U.S. stock futures were mixed Wednesday, one day after the Dow broke a three-session winning streak and slipped from its previous record high close. The S&P 500 and Nasdaq also dropped slightly as tech stocks came under pressure after the 10-year Treasury yield hit a new 14-month high of 1.776% on Tuesday. (CNBC)
Heading into the last day of March, the Dow and S&P 500 were sitting on solid gains for the month and all of the first quarter. The Nasdaq was tracking for a March loss but a modest quarterly gain. The 10-year Treasury yield soared about 18% in March and about 88% for the quarter. (CNBC)
The 10-year Treasury yield dipped but held around 1.72% on Wednesday morning after the ADP's monthly look at jobs trends at U.S. companies showed 517,000 positions were added in March. That was slightly below estimates but well above February's disappointing 176,000. (CNBC)
As of late, the ADP report has not been a great indicator of what the government's monthly employment data might show. The March jobs report is set for release Friday despite the Good Friday holiday closure of the stock market. (CNBC)
* Slight drop in mortgage rates didn't stop the bleeding in refinances (CNBC)
Pfizer (PFE) said Wednesday a new study shows its coronavirus vaccine was 100% effective in adolescents aged 12 to 15. The American drug giant, which developed the two-shot regimen in partnership with Germany's BioNTech (BNTX), hopes kids in that age group could be eligible for the vaccine in the U.S. before the new school year in the fall. (CNBC)
* U.S. joins 13 other nations in criticizing WHO for a lack of transparency in China Covid report (CNBC)
President Joe Biden will unveil a more than $2 trillion infrastructure and economic recovery package Wednesday. The plan aims to revitalize U.S. transportation infrastructure, water systems, broadband and manufacturing, among other goals. An increase in the corporate tax rate to 28% and measures designed to prevent the offshoring of profits will fund the spending, according to the White House. (CNBC)
* Dems urge Biden to put recurring stimulus checks, jobless aid in recovery plan (CNBC)
* New York business leaders push Biden, Schumer to ditch the cap on SALT deductions (CNBC)
* Biden expected to end Trump ban on temporary foreign workers (Reuters)
The Supreme Court on Wednesday is set to hear arguments from the National Collegiate Athletic Association in a case over whether the organization can cap education-related benefits paid to college athletes. Against the backdrop of the NCAA's men's and women's basketball tournaments, the case comes as broader debate rages over compensation for student athletes. (CNBC)
New York's state legislature passed a bill Tuesday to legalize recreational marijuana, and Democratic Gov. Andrew Cuomo said he would sign it. The state Senate voted 40-23 to pass the legislation. Later in the evening, the state Assembly voted 100-49 in favor of the bill. (CNBC)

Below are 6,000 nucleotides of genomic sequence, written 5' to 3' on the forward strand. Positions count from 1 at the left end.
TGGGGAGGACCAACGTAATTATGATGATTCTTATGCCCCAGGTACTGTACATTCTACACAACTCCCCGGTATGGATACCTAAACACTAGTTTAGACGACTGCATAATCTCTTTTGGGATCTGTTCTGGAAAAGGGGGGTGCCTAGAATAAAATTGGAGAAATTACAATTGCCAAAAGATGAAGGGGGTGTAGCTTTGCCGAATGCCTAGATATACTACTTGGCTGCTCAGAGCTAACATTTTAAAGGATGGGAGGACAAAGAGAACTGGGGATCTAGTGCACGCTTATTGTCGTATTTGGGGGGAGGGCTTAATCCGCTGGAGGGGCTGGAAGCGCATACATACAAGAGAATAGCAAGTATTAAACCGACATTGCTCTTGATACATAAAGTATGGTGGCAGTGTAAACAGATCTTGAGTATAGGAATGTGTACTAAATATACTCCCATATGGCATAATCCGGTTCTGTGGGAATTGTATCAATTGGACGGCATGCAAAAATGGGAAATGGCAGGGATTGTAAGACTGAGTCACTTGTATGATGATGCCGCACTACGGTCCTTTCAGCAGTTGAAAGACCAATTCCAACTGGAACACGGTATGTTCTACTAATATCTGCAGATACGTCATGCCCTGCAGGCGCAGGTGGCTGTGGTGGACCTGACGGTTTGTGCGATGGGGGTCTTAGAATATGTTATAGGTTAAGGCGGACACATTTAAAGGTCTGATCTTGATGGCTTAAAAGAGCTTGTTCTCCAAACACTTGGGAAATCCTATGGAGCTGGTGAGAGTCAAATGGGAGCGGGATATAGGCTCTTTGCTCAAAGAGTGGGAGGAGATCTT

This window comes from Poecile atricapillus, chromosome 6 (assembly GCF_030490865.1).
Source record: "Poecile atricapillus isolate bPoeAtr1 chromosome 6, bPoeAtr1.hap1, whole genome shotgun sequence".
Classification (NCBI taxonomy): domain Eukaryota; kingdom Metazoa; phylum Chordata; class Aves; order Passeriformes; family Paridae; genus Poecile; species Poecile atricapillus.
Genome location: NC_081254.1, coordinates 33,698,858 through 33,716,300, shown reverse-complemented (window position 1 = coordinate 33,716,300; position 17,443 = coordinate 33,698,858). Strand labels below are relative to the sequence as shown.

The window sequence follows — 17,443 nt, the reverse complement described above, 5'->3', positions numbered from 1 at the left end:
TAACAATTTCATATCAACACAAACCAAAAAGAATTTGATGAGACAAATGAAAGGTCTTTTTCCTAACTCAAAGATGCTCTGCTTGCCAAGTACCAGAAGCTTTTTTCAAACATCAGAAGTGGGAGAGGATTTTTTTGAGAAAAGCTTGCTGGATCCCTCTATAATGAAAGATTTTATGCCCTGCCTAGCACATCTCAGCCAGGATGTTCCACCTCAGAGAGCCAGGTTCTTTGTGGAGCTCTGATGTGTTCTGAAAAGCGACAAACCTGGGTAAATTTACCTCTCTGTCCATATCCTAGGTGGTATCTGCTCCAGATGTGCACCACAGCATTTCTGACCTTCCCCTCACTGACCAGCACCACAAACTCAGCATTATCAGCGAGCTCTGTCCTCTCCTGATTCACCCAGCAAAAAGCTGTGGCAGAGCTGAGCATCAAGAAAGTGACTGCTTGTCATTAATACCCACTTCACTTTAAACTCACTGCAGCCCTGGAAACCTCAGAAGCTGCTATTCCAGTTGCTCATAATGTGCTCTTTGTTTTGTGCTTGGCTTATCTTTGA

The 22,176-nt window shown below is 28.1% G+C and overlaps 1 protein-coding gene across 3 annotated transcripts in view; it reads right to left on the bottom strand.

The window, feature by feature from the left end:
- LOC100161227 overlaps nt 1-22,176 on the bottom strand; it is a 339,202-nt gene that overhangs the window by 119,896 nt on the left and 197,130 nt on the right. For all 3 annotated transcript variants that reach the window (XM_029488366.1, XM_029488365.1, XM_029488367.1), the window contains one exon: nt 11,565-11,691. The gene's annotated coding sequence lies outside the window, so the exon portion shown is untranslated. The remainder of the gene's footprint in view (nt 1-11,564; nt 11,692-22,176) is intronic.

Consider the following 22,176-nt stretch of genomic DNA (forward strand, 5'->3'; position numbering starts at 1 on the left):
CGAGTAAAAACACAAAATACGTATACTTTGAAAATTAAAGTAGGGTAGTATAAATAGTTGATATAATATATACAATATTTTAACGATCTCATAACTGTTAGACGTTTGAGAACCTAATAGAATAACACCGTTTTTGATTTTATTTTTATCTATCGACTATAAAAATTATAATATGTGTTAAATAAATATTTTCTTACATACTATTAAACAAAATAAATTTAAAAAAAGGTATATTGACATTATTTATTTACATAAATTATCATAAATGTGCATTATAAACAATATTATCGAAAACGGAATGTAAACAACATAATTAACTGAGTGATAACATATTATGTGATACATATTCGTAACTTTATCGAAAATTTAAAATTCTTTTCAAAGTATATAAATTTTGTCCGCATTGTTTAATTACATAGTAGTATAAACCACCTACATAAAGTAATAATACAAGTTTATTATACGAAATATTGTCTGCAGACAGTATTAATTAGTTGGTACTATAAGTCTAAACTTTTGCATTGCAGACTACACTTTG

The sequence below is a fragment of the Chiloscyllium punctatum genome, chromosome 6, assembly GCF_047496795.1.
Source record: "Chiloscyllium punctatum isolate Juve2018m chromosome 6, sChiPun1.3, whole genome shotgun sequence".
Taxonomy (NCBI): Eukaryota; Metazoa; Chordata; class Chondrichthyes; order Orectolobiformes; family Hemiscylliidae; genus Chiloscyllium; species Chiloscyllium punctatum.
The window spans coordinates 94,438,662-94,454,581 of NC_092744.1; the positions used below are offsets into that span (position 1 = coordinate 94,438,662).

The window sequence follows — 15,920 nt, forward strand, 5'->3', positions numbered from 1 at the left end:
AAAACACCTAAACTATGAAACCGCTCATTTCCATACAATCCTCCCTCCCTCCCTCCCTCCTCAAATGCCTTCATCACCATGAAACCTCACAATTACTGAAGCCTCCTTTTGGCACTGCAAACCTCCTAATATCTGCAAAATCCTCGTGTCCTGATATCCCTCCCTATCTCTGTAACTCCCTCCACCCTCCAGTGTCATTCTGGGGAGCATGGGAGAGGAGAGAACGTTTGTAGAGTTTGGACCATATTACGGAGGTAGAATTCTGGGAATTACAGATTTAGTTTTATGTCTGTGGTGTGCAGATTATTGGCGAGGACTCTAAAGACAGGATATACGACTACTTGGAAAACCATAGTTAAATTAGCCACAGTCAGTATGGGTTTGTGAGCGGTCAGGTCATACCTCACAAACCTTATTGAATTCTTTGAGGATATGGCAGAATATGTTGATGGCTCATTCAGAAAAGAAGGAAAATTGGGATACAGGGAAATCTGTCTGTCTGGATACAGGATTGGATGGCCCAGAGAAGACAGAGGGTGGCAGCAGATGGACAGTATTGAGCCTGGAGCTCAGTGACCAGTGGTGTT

Goldman Sachs (GS) is close to offering its first investment vehicles for bitcoin and other digital assets to clients of its private wealth management group, CNBC has learned. The bank aims to begin offering investments in the emerging asset class in the second quarter, according to Mary Rich, who was recently named global head of digital assets for Goldman's private wealth management division.
Facebook (FB) said it will introduce a new feature that will make it easier for users to choose how content is presented to them in their News Feed. The feed filter bar will let users toggle between algorithmically ranked content, most recent posts and updates from their favorite friends and pages they follow. (CNBC)
Online pet retailer Chewy (CHWY) earned a surprise quarterly profit of 5 cents per share. Estimates had called for a 10-cent loss. Revenue also beat expectations. Net sales surged 47% from a year ago, as homebound consumers ordered more of their pet food and other pet products. Chewy shares surged 10.4% in premarket trading.
BlackBerry (BB) shares fell 5.9% in the premarket following its quarterly results. BlackBerry matched estimates with adjusted quarterly earnings of 3 cents per share, but revenue fell short of forecasts amid slower demand for the company's QNX care software.
Walgreens (WBA) reported quarterly earnings of $1.40 per share, beating estimates. The drug store operator also raised full-year guidance. Walgreens said quarterly earnings were pressured in part by weaker sales of cold, cough and flu products. Shares of Walgreens rose 2.1% in the premarket.
Lululemon (LULU) fell 1.8% in Wednesday's premarket despite a quarterly beat on the top and bottom lines. Brick and mortar comparable sales at the athletic apparel and leisurewear company slumped 28% due to the pandemic, but that drop was offset by a surge in digital sales.
PVH (PVH), behind the Tommy Hilfiger and Calvin Klein brands, lost 38 cents per share for its latest quarter, higher than analysts were anticipating. Revenue came in slightly below estimates as well. PVH expects to return to profit this fiscal year, but its projections are shy of estimates and shares fell 1.1% in the premarket.
Cleveland-Cliffs (CLF) shares surged 6.8% premarket after the steel producer announced preliminary results for the quarter that ends today. The projected earnings for the quarter and the full year are well above current Wall Street projections.
The Gonzaga Bulldogs are back in the Final Four, two wins away from becoming the first undefeated team since the 1976 Indiana Hoosiers. No. 1 seed Gonzaga on Saturday night plays No. 11 seed UCLA. Saturday's earlier evening game features No. 1 seed Baylor versus No. 2 seed Houston. (AP)